please, mr. president.

i am ready for a change in food policy. i want better foods, grown in a way safe for the environment and my body. and everyone else's. i mostly want to eat food that is food. 

the nytimes published a nice piece on the topic
i am not convinced much will change, but there's hope. 


just for proof.

tracy and i made caramel popcorn balls for keith's carnival-themed party. so easy. pop corn. melt caramels with a bit of butter. mix together. form into balls.

this is tracy cooking. in case you didn't believe it.

i told the kids.

i recently mentioned to my students (who are in high school) not to drink red bull and vodka. i had the pleasure of being told about some weird combinations of things that their peers are into drinking. i suggested that they be smart about what they are putting into their bodies, and how confusing it is for the body to understand a stimulant and a depressant at the same time.

and now this. they are taking the caffeine out of sparks, which is an alcoholic energy drink apparently marketed towards teenagers! it also has taurine, which is pretty gross in and of itself; it comes from ox bile.

MillerCoors is removing the caffeine, taurine, guarana, and ginseng from the drink. it also promises not to make drinks like it in the future. thank goodness.

it's hard to make good choices when seemingly reputable sources are giving you such unfortunate information. or selling you things that make no sense at all.

and this kind of information just makes me sad.

the kids don't stand a chance.


we have a potluck christmas party for my office. we are supposed to sign up to cook something in a particular category, and i usually make dessert. alas, i was way too slow this year, and spent much time deliberating about what to make. finally, i decided on biscuits, which i had never made before. and they were so easy; it was ridiculous.

i found a base recipe from cooking light (again!), and edited it.
2 cups flour
2 1/2 tsp baking powder
1/2 tsp salt
5 tbsp chilled butter, cut into small pieces
3/4 cup milk
3 tbsp honey

1. combine flour, baking powder, and salt in a large bowl. cut in butter with a pastry blender until mixture resembles coarse meal. put the bowl in the fridge for about 10 minutes.
2. mix together milk and honey, stirring with a whisk until blended. add mixture to flour mixture; stir just until moist. (do this by hand with a wooden spoon or spatula. you do not need a mixer for this recipe.)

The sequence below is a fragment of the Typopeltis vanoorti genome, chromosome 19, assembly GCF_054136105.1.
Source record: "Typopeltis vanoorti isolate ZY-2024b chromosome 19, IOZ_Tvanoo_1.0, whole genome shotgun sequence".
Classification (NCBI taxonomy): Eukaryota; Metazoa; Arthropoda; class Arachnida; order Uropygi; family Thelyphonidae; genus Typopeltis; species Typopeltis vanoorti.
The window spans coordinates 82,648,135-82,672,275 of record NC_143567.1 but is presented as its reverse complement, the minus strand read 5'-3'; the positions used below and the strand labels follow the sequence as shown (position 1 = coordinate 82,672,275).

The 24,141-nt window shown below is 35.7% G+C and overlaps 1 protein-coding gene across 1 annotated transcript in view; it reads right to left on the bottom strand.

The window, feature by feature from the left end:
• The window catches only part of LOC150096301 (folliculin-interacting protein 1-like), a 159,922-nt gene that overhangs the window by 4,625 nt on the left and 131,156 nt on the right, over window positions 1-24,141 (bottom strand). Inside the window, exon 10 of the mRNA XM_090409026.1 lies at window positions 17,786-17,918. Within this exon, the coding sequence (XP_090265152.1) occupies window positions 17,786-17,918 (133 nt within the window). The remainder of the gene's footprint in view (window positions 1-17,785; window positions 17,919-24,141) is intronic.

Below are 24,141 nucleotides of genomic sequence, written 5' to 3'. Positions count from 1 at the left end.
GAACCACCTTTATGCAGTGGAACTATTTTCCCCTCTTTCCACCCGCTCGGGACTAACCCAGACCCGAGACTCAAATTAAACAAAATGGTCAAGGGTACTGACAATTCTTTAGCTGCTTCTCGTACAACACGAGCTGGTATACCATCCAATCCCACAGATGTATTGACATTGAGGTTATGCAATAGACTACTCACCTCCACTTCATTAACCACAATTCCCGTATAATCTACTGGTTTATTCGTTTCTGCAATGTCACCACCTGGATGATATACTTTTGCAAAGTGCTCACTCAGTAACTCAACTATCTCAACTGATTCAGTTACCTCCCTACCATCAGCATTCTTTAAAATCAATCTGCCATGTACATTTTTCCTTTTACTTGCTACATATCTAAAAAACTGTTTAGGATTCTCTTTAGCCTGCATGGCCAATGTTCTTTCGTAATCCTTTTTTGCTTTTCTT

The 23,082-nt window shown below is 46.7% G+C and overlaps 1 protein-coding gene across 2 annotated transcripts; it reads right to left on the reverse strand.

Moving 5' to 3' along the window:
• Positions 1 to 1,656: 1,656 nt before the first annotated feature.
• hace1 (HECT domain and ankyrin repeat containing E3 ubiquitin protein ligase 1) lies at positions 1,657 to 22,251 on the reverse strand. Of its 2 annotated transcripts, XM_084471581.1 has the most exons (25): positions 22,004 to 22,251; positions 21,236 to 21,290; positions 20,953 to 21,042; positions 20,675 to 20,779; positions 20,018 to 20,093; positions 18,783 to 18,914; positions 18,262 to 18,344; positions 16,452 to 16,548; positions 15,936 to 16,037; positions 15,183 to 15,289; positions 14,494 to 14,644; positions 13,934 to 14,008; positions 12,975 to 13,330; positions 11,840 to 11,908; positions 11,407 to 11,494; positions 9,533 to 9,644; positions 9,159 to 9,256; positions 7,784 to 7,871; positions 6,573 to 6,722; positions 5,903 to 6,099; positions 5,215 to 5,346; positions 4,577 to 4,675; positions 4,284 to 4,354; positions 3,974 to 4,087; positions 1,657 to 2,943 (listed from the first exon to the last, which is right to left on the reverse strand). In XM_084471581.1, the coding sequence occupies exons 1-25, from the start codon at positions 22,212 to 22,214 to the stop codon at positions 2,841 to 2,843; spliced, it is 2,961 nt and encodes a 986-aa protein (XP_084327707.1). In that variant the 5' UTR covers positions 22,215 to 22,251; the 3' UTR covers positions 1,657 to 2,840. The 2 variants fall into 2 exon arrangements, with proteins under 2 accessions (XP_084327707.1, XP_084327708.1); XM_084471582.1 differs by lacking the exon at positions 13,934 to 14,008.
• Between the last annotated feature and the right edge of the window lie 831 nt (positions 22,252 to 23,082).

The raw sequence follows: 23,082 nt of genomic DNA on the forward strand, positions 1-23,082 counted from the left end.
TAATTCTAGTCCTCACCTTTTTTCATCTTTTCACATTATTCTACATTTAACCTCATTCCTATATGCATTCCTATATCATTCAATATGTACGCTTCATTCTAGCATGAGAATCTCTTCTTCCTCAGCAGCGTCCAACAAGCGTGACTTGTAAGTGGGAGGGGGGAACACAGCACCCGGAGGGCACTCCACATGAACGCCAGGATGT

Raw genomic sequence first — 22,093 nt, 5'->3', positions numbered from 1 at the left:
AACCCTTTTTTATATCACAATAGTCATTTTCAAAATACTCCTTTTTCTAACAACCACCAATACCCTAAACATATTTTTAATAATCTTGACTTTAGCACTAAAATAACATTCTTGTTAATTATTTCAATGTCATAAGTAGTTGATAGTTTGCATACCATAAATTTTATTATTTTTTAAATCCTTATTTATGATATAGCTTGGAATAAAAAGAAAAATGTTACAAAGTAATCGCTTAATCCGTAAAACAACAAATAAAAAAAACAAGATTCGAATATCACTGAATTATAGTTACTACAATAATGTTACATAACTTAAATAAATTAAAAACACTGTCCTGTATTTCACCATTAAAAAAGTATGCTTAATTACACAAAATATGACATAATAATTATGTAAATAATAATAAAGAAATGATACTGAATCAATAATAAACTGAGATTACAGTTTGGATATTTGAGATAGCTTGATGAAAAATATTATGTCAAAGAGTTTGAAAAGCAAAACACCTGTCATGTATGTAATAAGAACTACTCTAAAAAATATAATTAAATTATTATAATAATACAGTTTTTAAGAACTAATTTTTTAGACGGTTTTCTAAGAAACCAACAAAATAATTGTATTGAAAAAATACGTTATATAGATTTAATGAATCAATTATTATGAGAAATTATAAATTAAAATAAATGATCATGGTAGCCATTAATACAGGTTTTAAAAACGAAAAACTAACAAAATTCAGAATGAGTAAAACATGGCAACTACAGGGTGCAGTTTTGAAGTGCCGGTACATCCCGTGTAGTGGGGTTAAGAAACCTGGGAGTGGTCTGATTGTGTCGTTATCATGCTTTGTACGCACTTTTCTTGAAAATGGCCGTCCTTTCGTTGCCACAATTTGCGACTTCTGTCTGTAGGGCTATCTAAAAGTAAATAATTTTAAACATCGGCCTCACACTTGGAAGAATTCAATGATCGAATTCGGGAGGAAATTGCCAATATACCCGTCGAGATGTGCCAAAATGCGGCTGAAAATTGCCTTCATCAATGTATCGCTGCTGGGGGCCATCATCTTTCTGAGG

3. this is the part that i definitely copied: "Turn dough out onto a lightly floured surface; knead lightly 4 times. Roll dough into a (1/2-inch-thick) 9 x 5–inch rectangle; dust top of dough with flour. Fold dough crosswise into thirds (as if folding a piece of paper to fit into an envelope). Reroll dough into a (1/2-inch-thick) 9 x 5–inch rectangle; dust top of dough with flour. Fold dough crosswise into thirds; gently roll or pat to a 3/4-inch thickness. Cut dough with a 1 3/4-inch biscuit cutter to form 14 dough rounds. Place dough rounds, 1 inch apart, on a baking sheet lined with parchment paper."
4. bake at 400° for 12 minutes or until golden. remove from pan and cool on wire racks.

*i also made some with cheddar. i shredded it and folded it into the dough during step 3. i also sprinkled a bit of cheese on top.

thanksgiving, in houston.

thanksgiving with my parents is a serious event. there is a lot of food, drinks, people. this year, i realized that much of what we eat is smooshy. we seemingly love foods that require little chewing. except the oranges, the rolls, and the turkey. i don't really like oranges and i am vegetarian, so i basically just need a spoon to eat this meal.
farrell (and now blake) makes the best mashed potatoes. his secret? mayonnaise. no, you can't taste it, but it makes them perfectly creamy and lovely.
of course, one kind of potato is not enough. sweet potatoes: sugary and crisp on the top. yum.
green bean casserole that could survive nuclear fallout. if there were to be a disaster, we could still eat this dish, as everything comes from a can! last year, blake and i made a "real" version with fresh green beans, and mushrooms, and organic milk and all, but it was truly not the same dish.
the photograph is sort of gross, but sums up the mushiness of the meal. i am obviously eating seconds of mashed potatoes, really my favorite part. i should just eat a bowl of them. the rest is just "small potatoes" (ha ha ha) in comparison.

those chips.

i was given a bag of jalapeno chips for thanksgiving (even though they are not in the striped bag anymore). i know people don't typically give gifts for this holiday, but blake and beth were really good to me. those texans really know how to make a chip.

the snow.

the incredible amount of snow and the lack of desire to go anywhere is helpful for those of you who read this blog. i have piles of photographs, dating at least back to thanksgiving, and it is time i write about what i have been cooking.

so, here we go.


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